There are many other characters throughout the story, with some being more around than others. The majority of them tend to show the more extreme stances on the A.I. debate, whether they are human or robot. It’s not always one side or the other that is capable of the most horrific actions, which really plays with how some viewers will stand on the issue as the story goes on. Ken Watanabe plays the robot named Harun that acts like a brother-in-arms to Joshua, who has some pretty major scenes that will stick with you to the end.
Another standout in the cast is Allison Janney as Colonel Howell. She has a major prejudice against robots because of the loss of her two sons, showing that the deep hatred for AI isn’t always because of the technology existing. You really empathize with her reasoning for being so harshly against the robots on the other side of the conflict, even though she’s willing to cross lines that others will not. On the surface it’s a very cold character that seems irredeemable, but beneath is someone who was truly hurt by the technology taking away so much.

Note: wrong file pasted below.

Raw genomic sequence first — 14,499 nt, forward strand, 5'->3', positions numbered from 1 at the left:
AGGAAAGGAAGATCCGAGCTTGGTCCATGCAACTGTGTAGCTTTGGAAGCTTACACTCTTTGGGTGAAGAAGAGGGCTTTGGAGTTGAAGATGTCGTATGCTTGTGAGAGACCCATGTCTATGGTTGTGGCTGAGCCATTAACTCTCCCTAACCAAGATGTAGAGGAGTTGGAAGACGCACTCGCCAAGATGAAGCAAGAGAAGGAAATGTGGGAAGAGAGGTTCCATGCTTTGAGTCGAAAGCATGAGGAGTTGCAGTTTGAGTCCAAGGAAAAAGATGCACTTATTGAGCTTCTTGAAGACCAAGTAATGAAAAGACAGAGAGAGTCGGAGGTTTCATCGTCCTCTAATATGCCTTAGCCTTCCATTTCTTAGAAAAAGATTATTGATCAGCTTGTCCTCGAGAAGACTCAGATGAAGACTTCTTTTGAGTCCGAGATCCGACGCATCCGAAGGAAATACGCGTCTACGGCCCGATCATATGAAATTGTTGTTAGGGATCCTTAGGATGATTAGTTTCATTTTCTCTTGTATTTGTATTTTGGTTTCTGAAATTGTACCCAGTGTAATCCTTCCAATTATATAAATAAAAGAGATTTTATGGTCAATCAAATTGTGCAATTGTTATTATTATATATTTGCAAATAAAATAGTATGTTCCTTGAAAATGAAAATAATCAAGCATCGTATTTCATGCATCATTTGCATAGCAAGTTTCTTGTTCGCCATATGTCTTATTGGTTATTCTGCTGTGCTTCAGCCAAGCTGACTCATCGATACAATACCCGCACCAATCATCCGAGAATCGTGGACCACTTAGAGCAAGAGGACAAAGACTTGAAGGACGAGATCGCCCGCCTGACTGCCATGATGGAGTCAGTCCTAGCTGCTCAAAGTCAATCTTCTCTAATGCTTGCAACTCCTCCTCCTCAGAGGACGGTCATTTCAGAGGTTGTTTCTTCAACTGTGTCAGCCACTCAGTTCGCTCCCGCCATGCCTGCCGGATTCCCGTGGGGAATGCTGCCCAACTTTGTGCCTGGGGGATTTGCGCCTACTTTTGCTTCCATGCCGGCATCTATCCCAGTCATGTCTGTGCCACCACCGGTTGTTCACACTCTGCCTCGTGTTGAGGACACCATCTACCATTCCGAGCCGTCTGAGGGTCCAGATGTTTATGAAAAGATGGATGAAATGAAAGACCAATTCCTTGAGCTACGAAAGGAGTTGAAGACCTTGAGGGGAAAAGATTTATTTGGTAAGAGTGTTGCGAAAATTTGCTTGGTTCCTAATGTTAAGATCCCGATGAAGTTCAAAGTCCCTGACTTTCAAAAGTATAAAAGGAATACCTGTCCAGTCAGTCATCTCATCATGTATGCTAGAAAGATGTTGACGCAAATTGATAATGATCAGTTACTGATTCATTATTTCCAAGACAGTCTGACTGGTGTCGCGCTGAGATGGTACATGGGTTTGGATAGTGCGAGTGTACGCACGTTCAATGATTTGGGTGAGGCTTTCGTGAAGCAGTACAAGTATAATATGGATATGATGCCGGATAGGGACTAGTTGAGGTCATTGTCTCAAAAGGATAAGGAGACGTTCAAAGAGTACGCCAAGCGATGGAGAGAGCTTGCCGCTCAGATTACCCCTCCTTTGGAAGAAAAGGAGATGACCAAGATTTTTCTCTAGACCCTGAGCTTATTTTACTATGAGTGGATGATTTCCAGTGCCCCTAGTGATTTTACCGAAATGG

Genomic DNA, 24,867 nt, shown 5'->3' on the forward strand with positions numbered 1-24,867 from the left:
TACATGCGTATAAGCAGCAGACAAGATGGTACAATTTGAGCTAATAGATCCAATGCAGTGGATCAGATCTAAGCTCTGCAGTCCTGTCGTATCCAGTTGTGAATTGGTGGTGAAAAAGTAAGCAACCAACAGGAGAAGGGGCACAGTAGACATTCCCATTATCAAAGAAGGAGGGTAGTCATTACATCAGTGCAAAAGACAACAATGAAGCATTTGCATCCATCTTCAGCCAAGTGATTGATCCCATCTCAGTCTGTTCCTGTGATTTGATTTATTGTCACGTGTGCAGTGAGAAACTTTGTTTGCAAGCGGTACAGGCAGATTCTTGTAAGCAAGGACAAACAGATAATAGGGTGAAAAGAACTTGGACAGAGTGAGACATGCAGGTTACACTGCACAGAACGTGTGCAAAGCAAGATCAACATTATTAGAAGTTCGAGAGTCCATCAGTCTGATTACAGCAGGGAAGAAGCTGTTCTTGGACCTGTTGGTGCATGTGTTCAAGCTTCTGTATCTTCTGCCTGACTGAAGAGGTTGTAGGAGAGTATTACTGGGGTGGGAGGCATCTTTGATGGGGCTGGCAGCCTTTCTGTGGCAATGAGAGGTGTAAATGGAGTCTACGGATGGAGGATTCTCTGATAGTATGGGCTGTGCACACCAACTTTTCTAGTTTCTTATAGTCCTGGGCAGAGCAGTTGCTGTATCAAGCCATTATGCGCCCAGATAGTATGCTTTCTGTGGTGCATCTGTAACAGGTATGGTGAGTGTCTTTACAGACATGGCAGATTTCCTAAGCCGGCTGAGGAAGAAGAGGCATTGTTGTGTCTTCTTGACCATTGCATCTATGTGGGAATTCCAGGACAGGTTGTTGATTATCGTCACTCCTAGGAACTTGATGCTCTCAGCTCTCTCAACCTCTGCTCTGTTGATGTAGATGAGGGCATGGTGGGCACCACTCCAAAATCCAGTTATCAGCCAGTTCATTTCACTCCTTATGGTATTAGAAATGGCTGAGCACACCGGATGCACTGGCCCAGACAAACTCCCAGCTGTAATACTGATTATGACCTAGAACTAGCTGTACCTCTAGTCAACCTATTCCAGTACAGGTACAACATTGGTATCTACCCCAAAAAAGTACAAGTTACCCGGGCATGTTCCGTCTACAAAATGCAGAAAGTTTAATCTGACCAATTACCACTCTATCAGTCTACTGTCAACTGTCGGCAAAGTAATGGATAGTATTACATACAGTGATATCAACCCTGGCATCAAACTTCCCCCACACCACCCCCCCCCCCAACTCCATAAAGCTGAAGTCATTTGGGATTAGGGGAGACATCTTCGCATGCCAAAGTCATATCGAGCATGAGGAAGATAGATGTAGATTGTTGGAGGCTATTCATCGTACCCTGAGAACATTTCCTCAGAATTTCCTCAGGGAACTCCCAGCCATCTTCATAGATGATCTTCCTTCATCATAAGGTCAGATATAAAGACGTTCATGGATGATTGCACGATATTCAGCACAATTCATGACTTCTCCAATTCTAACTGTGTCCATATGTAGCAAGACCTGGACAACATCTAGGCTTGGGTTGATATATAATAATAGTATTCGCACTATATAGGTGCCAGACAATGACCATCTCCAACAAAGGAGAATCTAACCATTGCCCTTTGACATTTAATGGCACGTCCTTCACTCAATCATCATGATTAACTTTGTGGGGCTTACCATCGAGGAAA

The visual effects and the action in The Creator are very well done. There are some breathtaking wide-view shots that really set up how this world has become intertwined with technology. At the same time, the battles between robots and human squads look tense and chaotic, with terrifying vehicles towering over ground units and decimating them with powerful weapons. A really neat visual is the targeting system of some vehicles that pinpoint their attacks, which exudes a strong sense of dread and urgency on both sides. The same can be said with the giant station that looms over locations, targeting areas with giant laser lights before launching missiles directly to the ground. It simply looks awesome.
If you want a thought-provoking sci-fi movie that still has a strong sense of action, you’ll definitely want to see The Creator when you can. It has the intelligence of something like Blade Runner or 2001: A Space Odyssey, but the sense of action from the Star Wars and Avatar films. The debate about A.I. technology won’t be over anytime soon, but this movie will definitely want to explore more sides of it.
What do you think of The Creator? Will you be checking it out anytime soon? What are your thoughts about A.I. technology and robotics? Share your perspective about everything down below in the comment section!
This is a very good story with a lot of intellectual debates that compliment it’s plot. The action looks great with amazing special effects that really stand out. The characters feel layered and interesting, with a lot of great traits that are relatable and understandable, even in their worst moments. There are bigger conversations that will be started from the plot that this movie has, but it does a great job of not condescending one side or the other. What you have here is a truly great sci-fi film that you’ll want to watch as soon as possible.